As the World Health Organization has elevated the global public health threat level posed by the coronavirus to ‘very high’ (China) and ‘high’ (rest of the world), global economic health is also beginning to suffer. The number of people affected by the coronavirus globally may seem relatively small — just over 360 deaths and 17,290 people infected — yet without containment, especially to avoid spread to countries with weaker healthcare systems, the human (and economic) toll could rise rapidly into a full global epidemic.
As the second-largest economy in the world, the spread of the virus through China has already echoed in the global markets. On January 21, trading volumes on the stock exchanges in Hong Kong, Shanghai, and Shenzhen decreased by 2-3.5 percent. A week later, as the number of cases continued rising, the virus reverberated on the FTSE 100 and with global oil prices. Prices of safer assets, such as gold, however, have increased.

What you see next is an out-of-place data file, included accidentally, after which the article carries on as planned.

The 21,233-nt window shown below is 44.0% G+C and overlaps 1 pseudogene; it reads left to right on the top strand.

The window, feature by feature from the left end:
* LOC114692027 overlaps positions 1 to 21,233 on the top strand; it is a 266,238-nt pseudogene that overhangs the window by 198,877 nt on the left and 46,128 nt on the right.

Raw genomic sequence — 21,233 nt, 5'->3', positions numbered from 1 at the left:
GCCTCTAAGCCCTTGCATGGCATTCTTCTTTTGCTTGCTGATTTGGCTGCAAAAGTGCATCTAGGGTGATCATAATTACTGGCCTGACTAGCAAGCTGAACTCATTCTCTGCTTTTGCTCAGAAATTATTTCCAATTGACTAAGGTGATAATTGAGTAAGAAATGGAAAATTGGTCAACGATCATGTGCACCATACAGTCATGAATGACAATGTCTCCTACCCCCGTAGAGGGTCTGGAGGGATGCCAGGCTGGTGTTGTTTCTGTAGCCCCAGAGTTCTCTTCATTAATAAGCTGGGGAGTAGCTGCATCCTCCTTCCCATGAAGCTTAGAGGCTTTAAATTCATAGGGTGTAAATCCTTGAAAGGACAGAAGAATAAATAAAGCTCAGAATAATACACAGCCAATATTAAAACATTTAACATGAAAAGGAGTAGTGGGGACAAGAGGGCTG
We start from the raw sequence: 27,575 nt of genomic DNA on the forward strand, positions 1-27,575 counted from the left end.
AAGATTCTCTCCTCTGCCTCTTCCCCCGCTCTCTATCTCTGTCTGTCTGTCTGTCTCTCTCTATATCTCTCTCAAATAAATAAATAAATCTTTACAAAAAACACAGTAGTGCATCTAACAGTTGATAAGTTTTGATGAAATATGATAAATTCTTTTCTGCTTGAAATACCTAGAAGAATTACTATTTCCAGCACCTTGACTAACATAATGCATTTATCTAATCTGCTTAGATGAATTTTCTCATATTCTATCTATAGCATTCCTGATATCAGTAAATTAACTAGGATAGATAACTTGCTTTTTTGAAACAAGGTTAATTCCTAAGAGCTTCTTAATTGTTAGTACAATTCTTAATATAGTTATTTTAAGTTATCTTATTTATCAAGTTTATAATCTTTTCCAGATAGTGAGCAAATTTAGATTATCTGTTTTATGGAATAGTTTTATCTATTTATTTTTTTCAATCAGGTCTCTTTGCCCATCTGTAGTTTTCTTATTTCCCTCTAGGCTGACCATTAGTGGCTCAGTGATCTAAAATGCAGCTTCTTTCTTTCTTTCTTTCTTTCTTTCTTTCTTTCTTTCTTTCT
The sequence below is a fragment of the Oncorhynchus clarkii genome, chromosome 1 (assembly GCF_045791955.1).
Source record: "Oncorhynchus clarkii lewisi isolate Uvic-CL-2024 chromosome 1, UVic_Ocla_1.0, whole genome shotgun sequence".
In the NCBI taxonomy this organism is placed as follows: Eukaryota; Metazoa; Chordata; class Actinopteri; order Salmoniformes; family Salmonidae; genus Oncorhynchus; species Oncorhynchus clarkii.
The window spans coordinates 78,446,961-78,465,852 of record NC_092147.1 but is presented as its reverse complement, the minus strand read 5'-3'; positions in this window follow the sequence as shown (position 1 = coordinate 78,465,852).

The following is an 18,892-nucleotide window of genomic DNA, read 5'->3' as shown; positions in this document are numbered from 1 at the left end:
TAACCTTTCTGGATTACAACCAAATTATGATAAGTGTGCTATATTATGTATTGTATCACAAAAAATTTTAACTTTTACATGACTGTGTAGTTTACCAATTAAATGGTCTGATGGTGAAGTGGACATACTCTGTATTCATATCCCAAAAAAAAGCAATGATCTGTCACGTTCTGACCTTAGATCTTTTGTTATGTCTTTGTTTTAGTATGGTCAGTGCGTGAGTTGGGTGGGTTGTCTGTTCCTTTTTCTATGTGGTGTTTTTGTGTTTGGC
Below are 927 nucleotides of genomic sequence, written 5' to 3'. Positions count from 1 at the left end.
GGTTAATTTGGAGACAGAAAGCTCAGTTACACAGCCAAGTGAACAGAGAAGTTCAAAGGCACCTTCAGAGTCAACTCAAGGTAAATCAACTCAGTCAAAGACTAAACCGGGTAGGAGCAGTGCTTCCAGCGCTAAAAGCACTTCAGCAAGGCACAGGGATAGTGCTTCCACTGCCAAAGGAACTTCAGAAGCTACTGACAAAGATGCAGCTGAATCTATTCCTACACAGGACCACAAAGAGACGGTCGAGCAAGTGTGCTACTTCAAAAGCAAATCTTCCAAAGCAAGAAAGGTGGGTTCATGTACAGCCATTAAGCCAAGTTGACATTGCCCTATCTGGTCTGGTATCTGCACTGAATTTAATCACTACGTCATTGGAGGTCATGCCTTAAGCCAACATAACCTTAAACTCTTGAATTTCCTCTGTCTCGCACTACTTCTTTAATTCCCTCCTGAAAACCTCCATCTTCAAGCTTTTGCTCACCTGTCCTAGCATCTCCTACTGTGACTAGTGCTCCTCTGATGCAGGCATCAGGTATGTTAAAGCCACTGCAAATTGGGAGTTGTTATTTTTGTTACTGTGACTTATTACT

As the virus continues its spread, concerns are only exacerbated with regard to China’s economic sustainability, which is already stressed because of slowing GDP growth, African swine flu outbreak, and the trade war with the United States. Hubei province, where the virus started, is one of the largest provinces in China accounting for 4.3 percent of the country’s GDP and a nearly equal share of the country’s population. For comparison, the avian flu outbreak in 2003 affected much more economically significant regions of China — the Guangdong province and Beijing — which represented 13 percent of China’s GDP.